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Wii U

For Nintendo, releasing their systems with the most powerful technology available has never been their intention. Instead the company has focused on creating entertaining experiences while pricing their consoles reasonably.

So it comes as no surprise that Nintendo is considering this approach once again for Wii U. Shigeru Miyamoto understands the need to incorporate technology that has progressed over the years, but also realizes that Nintendo still needs to have the console come in as a reasonable price “because people have generally only a certain amount of their spending that they’ll devote to entertainment.” In the end, Nintendo will be looking to balance the price of Wii U with what can be included in the hardware.

Nintendo is an entertainment company. We’re very sensitive to pricing because people have generally only a certain amount of their spending that they’ll devote to entertainment. And if you’re talking about parents buying something for kids, there are certain price points where parents may be willing to or not willing to purchase a certain product.

But at the same time, you have these technological advances, and you have the needs of being able to take advantage of that technology, and those result in increasing costs and things like that. And so I think that in terms of companies that really look very carefully at what is the best balance between price and possibility in terms of the hardware, Nintendo is the company that’s going to probably pay the most attention to striking that right balance.

So when you look at what we’re trying to do this time, which is I think maybe to a certain degree somewhat reckless, because we’re trying to include this somewhat kind of tablet-like device–this controller with the screen. We’re trying to do that by finding the right balance between the CPU and the GPU, the graphics processor, and bringing all of that together with the ability to take advantage of the HD capabilities of the system, and wanting to do the most that we can on that front as well.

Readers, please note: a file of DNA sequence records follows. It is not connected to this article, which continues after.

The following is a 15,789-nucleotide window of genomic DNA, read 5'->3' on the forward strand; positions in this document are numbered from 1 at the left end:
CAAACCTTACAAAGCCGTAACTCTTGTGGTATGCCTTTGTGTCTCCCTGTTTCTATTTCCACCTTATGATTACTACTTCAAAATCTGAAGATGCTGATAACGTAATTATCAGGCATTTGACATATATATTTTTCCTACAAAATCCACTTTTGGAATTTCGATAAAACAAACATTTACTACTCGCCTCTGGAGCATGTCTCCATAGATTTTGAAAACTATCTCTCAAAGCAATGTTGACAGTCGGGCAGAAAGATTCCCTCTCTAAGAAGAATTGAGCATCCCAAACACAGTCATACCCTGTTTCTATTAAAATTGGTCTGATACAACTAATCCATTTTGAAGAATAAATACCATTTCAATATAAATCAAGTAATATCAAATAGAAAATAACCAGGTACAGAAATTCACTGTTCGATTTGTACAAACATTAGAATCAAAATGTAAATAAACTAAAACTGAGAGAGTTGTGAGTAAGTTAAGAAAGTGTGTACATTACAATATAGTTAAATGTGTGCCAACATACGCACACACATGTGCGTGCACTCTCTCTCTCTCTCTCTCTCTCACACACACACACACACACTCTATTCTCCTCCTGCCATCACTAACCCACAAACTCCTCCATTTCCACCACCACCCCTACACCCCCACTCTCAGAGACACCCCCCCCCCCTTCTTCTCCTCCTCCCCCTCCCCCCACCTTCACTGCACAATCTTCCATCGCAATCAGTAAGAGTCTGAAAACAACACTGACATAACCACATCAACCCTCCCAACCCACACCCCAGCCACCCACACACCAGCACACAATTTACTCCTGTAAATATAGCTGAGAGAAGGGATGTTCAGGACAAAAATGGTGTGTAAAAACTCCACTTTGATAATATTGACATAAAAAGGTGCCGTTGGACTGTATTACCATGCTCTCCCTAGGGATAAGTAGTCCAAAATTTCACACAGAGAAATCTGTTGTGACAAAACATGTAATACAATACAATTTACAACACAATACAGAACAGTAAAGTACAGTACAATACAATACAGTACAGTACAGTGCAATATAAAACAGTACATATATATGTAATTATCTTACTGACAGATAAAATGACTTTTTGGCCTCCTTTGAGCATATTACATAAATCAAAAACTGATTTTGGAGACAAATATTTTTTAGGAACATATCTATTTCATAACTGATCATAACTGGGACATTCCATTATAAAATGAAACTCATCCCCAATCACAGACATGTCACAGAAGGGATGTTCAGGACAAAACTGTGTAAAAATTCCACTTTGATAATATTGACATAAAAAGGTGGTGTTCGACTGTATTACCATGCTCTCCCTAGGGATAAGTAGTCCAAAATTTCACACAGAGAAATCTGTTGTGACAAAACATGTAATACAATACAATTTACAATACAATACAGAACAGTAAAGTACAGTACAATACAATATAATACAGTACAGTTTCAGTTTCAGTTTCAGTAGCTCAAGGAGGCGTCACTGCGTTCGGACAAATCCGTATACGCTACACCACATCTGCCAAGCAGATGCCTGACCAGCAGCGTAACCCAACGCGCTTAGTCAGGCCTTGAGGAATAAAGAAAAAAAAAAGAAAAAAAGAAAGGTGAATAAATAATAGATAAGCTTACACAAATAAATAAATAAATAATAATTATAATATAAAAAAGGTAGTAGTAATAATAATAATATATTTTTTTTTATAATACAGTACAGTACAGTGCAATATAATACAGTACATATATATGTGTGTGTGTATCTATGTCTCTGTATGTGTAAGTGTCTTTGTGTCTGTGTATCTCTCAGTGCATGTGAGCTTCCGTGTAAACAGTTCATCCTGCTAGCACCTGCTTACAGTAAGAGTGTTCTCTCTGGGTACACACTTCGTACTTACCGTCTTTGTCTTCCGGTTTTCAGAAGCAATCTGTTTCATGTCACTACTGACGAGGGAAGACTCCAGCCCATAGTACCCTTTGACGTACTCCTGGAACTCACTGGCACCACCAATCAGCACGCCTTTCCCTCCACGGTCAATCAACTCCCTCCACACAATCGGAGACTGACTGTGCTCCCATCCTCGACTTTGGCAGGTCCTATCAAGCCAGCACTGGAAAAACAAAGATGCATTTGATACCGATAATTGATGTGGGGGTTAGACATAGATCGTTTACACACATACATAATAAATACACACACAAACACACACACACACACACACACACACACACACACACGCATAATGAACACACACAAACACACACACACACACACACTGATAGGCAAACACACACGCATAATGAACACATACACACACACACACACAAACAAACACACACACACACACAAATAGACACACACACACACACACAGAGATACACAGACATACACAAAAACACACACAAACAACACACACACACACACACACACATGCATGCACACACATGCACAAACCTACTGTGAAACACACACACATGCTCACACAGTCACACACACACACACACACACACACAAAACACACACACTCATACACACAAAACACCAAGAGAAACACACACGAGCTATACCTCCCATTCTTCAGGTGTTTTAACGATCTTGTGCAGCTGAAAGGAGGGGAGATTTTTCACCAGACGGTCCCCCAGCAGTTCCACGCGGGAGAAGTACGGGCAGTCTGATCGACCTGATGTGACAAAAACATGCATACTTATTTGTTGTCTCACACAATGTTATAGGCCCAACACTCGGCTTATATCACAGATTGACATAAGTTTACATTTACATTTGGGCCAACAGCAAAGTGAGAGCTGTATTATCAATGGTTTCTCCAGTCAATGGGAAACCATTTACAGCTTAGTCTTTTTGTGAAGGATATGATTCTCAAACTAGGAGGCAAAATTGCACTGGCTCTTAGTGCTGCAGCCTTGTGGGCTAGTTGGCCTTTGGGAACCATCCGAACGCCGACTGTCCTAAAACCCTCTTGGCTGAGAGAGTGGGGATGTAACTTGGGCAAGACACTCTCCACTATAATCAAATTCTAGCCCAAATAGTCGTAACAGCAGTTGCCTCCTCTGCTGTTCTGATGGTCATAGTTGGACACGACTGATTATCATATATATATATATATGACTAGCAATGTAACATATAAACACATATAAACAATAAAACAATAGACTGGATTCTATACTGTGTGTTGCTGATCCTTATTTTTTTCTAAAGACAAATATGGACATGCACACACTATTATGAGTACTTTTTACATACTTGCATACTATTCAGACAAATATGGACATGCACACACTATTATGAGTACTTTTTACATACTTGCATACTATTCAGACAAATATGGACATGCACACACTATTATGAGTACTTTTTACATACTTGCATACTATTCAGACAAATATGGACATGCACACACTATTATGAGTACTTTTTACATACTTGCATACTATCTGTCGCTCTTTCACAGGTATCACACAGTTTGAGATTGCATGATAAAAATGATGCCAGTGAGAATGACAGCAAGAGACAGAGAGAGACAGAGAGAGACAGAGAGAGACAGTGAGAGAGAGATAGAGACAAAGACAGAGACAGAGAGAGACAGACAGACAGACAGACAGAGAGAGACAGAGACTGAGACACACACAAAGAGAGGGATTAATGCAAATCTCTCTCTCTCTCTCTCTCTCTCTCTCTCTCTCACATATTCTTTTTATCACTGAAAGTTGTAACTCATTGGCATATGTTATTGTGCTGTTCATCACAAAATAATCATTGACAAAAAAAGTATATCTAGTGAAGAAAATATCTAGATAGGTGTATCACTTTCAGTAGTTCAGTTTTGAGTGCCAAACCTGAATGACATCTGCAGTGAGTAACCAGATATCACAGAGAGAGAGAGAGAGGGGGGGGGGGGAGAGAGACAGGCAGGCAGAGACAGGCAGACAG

We’re very sensitive, of course, to trying to do all of this at an appropriate price. So I don’t know that we would be able to sit here and say that it’s going to necessarily dramatically outperform the systems that are out now. It’s part of the balance that we strike in terms of trying to find entertainment that is new and unique.

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It looks like Shuhei Yoshida, president of Sony Computer Entertainment’s Worldwide Studios, has been keeping track of some of the Wii U rumors over the past few months. Yoshida told IGN that he was “surprised” by the console and that the system was “pretty close to what was being rumored.” One of his expectations is that Nintendo might consider making “a giant DS”, though that obviously didn’t happen!

“I was surprised to see the final product for what Nintendo was showing. It’s pretty close to what was being rumored. Lots of media had different interpretations of the rumors, and something I thought Nintendo might be doing was like a giant DS in your house. I was expecting them to do some demos, like Nintendogs coming from the big screen to the small screen where you can then pet the dog on the tablet controller. And finally they are going to HD graphics, which must please third-party publishers judging from what they were saying at the press conference. It’s interesting.”

Yoshida also responded to a statement made by IGN in which the publication said that “Nintendo seems to be blurring that by having a tablet controller where you can play console games both on a TV and portably.”

“We still don’t know much about the Wii U. It seems like the controller can only work with one console. When they show multiplayer they are using the Wii remotes. How games will be developed for that console we still don’t know. As I understand, the Wii U remote has to be in proximity of the console so it’s not a true portable device in a sense that you can bring it with you outside the room or house. I still can’t get my head around what it is.”